A four-year member of the varsity cross country team, McGuire also is a member of Phi Beta Kappa and was a recipient of 2009 Fannie Bigelow Prize.
Kira Thurman, a doctoral degree candidate in German history, will spend her Fulbright year researching the history of black classical musicians in Germany. Thurman received a bachelor of music degree in music history and literature from Baldwin Wallace College, and came to the University of Rochester to continue her education at both the Eastman School of Music and the College. As a classically trained musician, Thurman's studies at Rochester allow her to live in the worlds of music and history.
"I have friends at Sibley Music Library and Rush Rhees Library," she added.
While in Germany, she'll conduct research for her dissertation in the archives of Berlin's Musiklesezahl of the Prussian Staatsbibilothek and work with the musicology department of the Freie Universitaet Berlin. The archives will give her access to conductors' letters, programs, show reviews, and newspapers, exposing the long history of black musicians and performers in Europe from the 1860s to 1960s.
"I'm hoping to find great encounters between musicians," said Thurman. "I aim to bring more awareness to the history of blacks in Germany, as well as create a greater understanding of German culture during this time."
Clare Zuraw, a master's student in the Teaching English to Students of Other Languages (TESOL) teacher preparation program at the Warner School, will be a Fulbright Teaching Assistant in Bosnia and Herzegovina. She will spend the academic year, which runs from October to June, at the University of Banja Luka working with Bosnian college students to improve their English language abilities and knowledge of the United States while also running a support group for students who plan to study abroad. In turn, she hopes to enhance her Bosnian language skills, learn the culture, and gain experience in teaching academic writing at the college level.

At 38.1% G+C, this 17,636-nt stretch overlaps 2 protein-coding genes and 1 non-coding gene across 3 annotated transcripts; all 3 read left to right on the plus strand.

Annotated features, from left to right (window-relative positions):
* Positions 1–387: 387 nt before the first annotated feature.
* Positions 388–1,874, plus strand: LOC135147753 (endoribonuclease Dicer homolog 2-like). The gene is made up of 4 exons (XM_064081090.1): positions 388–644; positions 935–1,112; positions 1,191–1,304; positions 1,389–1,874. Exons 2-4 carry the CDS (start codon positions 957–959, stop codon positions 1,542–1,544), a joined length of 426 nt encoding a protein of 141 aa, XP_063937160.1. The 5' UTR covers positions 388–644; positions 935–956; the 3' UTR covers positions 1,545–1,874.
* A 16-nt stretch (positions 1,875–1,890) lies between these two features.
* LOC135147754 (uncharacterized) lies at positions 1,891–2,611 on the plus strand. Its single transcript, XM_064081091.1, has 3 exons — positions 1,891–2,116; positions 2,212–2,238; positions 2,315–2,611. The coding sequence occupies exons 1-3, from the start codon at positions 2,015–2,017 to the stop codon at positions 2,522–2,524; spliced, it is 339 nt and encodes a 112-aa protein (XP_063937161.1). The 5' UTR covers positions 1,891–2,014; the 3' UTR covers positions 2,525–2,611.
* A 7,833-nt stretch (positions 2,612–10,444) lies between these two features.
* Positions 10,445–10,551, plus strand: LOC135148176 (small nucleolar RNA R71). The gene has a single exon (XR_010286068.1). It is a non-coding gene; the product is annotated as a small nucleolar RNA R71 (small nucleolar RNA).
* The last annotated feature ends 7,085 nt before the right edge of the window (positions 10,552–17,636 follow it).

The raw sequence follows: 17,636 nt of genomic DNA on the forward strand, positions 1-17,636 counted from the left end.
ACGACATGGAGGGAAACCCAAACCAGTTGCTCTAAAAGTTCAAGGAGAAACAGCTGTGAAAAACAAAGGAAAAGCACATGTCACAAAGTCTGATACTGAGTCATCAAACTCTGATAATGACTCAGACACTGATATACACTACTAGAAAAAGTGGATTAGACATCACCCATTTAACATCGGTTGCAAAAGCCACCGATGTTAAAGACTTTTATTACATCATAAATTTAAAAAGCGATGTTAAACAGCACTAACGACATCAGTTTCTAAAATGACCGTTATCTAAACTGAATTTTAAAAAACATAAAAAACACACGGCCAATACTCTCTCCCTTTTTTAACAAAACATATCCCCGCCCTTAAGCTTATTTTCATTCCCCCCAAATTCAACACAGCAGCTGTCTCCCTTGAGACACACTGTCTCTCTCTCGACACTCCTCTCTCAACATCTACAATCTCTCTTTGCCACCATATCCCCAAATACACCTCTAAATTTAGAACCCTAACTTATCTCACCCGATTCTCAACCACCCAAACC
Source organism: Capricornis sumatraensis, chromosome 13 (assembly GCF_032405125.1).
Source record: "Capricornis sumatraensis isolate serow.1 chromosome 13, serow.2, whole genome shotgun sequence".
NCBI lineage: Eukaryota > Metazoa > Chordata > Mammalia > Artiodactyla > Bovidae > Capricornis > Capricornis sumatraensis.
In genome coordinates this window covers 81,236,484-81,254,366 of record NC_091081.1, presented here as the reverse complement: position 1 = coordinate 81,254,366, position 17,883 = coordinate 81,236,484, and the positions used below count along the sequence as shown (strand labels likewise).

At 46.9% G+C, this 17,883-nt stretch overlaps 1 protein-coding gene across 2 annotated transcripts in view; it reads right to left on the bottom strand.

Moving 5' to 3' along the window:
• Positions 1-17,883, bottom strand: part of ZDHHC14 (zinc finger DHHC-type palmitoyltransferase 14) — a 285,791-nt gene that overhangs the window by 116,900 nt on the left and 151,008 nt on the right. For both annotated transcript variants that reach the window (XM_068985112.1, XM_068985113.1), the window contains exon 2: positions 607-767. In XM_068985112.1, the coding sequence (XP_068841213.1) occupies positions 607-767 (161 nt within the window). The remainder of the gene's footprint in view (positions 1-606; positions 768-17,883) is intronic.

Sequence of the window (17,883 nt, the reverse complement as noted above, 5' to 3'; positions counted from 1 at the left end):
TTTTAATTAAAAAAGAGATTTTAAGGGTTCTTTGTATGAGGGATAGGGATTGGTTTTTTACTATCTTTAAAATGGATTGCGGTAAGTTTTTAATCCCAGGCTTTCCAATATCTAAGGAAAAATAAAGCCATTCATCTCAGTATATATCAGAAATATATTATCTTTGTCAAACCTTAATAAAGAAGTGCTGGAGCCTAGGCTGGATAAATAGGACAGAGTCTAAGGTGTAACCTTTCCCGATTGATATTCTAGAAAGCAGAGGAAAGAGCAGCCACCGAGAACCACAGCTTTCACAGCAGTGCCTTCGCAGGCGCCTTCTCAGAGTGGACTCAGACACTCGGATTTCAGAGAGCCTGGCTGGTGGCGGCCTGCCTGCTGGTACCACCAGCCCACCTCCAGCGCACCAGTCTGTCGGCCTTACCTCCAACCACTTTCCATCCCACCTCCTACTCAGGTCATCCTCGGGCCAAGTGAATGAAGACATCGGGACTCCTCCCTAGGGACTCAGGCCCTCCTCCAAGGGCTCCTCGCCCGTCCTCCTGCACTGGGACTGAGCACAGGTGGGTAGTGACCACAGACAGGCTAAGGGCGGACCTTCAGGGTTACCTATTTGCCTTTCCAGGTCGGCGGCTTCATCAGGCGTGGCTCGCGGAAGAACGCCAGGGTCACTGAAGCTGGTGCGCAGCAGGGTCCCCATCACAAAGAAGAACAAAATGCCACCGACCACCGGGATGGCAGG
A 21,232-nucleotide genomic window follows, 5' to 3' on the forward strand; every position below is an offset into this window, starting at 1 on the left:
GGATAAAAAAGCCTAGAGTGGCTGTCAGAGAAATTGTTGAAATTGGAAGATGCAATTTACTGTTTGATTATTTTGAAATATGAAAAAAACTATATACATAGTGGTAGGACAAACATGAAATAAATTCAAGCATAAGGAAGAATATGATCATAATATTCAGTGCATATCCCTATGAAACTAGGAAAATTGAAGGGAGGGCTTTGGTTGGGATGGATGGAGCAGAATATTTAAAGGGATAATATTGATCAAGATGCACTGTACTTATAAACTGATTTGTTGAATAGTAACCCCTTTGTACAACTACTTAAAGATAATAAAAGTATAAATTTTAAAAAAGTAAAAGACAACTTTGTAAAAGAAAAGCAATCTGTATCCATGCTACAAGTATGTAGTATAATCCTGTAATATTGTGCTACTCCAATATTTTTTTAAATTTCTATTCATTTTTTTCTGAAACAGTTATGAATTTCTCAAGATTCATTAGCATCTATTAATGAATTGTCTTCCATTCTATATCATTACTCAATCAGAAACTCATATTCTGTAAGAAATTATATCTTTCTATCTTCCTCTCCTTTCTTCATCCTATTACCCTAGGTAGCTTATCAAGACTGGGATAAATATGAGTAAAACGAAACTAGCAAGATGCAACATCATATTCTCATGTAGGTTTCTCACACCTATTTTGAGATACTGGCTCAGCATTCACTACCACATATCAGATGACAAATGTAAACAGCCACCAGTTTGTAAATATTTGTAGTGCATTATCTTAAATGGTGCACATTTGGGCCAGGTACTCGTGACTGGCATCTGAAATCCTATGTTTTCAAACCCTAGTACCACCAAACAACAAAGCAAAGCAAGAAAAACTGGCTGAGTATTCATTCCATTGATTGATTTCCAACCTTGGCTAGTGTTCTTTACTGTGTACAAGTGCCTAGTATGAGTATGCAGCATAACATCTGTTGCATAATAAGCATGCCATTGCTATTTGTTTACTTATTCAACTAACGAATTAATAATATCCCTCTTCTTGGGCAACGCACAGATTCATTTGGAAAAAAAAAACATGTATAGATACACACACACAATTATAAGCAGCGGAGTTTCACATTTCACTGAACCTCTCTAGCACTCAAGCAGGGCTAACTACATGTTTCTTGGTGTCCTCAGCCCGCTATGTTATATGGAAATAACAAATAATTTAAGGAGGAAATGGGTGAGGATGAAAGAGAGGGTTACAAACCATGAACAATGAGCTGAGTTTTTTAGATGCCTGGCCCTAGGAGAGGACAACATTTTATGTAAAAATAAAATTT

Zuraw, who currently is an English instructor for a job readiness program in the Catholic Family Center's Refugee Resettlement Department, is eager to travel and live abroad.
"I am really looking forward to teaching at the University level," she says. "I currently work with adults here in Rochester, but I see this as a great opportunity to work with University students—a different subset of the adult population. It will be a new experience for me."
William Fassett received a bachelor's degree in history from Rochester in 2006 and will spend his Fulbright year in Mexico as an English Teaching Assistant. While at Rochester, he took Spanish classes in the Modern Languages and Cultures department, participated in the Rochester Center for Community Leadership's Urban Fellows Program, and studied abroad in Spain and Argentina.
"The faculty really exposed me to another culture," said Fassett, who currently serves as an AmeriCorps Vista at Colby College. "That, coupled with the transformative experience of the Urban Fellows program, really shaped my leadership skills. I can't say enough about the influence it had on me."
After his Fulbright year, Fassett, a native of Gaithersburg, Md, hopes to pursue a master's degree in Latin American studies or teaching English as a second language.
Sponsored by the U.S. Department of State and designed to promote mutual understanding and peace between the United States and other nations through educational and cultural exchange, the Fulbright Program offers opportunities for career-launching study, teaching, and research abroad. Scholars pursuing study or research design their own programs and arrange institutional affiliations in the host countries. The grants cover expenses such as travel and health insurance and also provide a monthly stipend.